The zines grew bigger and I began to figure out postage prices and better ways of printing them etc. After 19 issues of The Teatles Book I decided to change it. So I made one more issue which was intended as a guide to an imaginary Teatles Museum – with information about the Beatles and Tea and the teacups they used. That felt a good way to end it.
New magazine – TEATLES
Huw: I decided to do a slightly different zine. So I have now done 2 issues of TEATLES (issue 3 is out very soon) which is different in ways that may not be totally obvious, but it has more pages and it square and (I think) a bit prettier. And a bit more expensive! It doesn’t sell as many but I love doing them, and that’s always been what its about – sharing stories and an outlet for creativity. Oh, and The Beatles. Of course.
Brush with fame
Huw: One of the ideas behind the Teatles Books was making something that had no divide between the creators and the readers. Anyone could get involved. I genuinely think that everyone has a story worth telling. These were just stories with a Beatle twist. It’s not quite the same with TEATLES but its still kind of small and cosy. I’ve never really publicised it, other than tweeting and posting about it.
I eventually started putting issues in a couple of record shops in Liverpool. One of the shops got visited by Elvis Costello and I was utterly delighted that he bought a Teatles Book! He even got in touch asking for more to give to his bandmates. Insane.
Pattie (Boyd) got in touch, asking to read a copy and I always send her one. She’d been very kind in posting about them every so often. The real dream though was getting an interview with Kevin Harrington. The person who interviewed him said that initially Kevin refused but when he was told it was for Teatles and about tea he said yes. Amazing. Apart from anything else I got lots of information about the Beatles and tea from Kevin. He also seems like a thoroughly lovely man. That always helps.
The Daily Beatle: Are you involved in the Beatle fans community in Liverpool?
Huw: In a word, no. I’m just quietly going about my own little thing.
The Daily Beatle: Why did you leave Twitter / X ?
Huw: The ethos of Teatles – creativity, inclusivity and diversity – is totally at odds with what Twitter has become. I can’t bring myself to have anything to do with what Musk has made Twitter into, even though I really miss the people I interacted with there. Well, most of them.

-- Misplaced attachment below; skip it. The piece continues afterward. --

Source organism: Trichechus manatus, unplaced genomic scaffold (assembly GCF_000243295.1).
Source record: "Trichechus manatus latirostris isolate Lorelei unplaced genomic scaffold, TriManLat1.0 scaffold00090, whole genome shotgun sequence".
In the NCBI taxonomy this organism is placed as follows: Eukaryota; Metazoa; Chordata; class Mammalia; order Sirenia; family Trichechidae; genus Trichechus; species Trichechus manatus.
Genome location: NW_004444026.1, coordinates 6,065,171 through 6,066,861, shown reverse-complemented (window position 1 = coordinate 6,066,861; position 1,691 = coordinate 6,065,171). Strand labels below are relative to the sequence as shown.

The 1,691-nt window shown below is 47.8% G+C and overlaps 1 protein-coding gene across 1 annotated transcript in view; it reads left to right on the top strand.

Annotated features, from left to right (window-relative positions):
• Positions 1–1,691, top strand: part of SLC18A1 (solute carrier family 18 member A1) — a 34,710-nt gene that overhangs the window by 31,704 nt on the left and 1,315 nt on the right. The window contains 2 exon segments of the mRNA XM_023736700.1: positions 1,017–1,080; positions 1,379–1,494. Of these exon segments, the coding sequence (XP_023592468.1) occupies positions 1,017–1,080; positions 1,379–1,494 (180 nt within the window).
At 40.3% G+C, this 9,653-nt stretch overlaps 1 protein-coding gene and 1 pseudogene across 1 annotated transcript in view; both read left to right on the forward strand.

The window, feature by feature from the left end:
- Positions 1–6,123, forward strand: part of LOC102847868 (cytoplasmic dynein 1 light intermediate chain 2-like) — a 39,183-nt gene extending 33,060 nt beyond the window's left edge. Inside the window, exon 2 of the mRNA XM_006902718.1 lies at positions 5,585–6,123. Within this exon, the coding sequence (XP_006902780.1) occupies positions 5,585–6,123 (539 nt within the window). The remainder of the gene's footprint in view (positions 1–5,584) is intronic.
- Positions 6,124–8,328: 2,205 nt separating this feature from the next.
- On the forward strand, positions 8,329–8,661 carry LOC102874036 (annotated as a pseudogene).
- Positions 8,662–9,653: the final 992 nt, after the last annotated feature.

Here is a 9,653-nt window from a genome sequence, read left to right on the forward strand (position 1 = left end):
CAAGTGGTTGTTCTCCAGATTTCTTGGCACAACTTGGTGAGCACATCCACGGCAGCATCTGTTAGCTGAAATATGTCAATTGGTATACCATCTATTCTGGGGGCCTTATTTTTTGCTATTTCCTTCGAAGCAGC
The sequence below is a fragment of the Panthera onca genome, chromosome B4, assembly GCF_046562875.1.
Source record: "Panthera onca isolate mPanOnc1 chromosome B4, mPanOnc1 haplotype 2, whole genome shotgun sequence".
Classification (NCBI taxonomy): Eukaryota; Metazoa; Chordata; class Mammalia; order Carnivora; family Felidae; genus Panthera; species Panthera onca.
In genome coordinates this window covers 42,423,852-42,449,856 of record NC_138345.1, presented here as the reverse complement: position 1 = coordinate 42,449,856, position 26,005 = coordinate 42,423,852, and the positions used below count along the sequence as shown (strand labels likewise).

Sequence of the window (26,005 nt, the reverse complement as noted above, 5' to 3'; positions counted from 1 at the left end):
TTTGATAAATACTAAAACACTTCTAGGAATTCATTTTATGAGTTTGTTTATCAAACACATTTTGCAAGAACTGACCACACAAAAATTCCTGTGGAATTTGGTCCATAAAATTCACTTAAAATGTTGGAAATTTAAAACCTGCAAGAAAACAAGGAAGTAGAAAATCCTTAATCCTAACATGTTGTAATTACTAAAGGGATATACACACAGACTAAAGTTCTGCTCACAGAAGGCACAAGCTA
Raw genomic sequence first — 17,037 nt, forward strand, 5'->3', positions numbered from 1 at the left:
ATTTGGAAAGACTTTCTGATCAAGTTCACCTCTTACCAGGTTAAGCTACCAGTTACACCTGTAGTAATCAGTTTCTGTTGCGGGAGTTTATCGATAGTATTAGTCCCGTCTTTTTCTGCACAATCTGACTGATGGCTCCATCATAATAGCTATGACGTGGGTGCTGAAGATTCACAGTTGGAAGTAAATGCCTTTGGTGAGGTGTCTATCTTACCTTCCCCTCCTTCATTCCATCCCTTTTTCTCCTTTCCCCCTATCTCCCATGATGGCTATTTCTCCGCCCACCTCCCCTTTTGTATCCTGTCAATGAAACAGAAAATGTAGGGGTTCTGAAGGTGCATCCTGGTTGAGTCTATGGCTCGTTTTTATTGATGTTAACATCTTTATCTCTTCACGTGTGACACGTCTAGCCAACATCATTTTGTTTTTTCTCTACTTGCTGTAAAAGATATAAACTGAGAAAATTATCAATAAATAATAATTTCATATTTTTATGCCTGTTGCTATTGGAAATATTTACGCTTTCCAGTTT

The Daily Beatle: What is your presence on Instagram about?
Huw: Maybe I could tell you my little John Lennon/Instagram story. I put out a tweet saying I was leaving twitter and was rather gobsmacked when John’s official twitter account did a post for me quote the lyrics to Hold On. They got in touch and said that they liked my account and even said they’d send me something as a thank you kind of thing (I sent them a couple of issues of TEATLES, which wasn’t really a fair swap).
Anyway a couple of weeks later a parcel arrived. The Plastic Ono Band book. Then the Plastic Ono Band CD Boxset. Then the Imagine book. Then the Imagine CD Boxset. Amazing. Didn’t know what to say. So I just said thank you.
Around that time my Instagram got hacked so I couldn’t use it. The John Lennon account got in touch and said they’d help me fix it. Which they did.
I still quit Twitter though.
Instagram has been great. A lot of lovely creative people. I couldn’t have done Teatles without Twitter, but Instagram is a little different – more about sharing content than opinions. Because of this I was able to make Teatles Trumps – a Beatle version of the card game Top Trumps. I had 32 artists involved in drawing the pictures for the cards. Incredible. Such talent and kindness. I feel terribly lucky!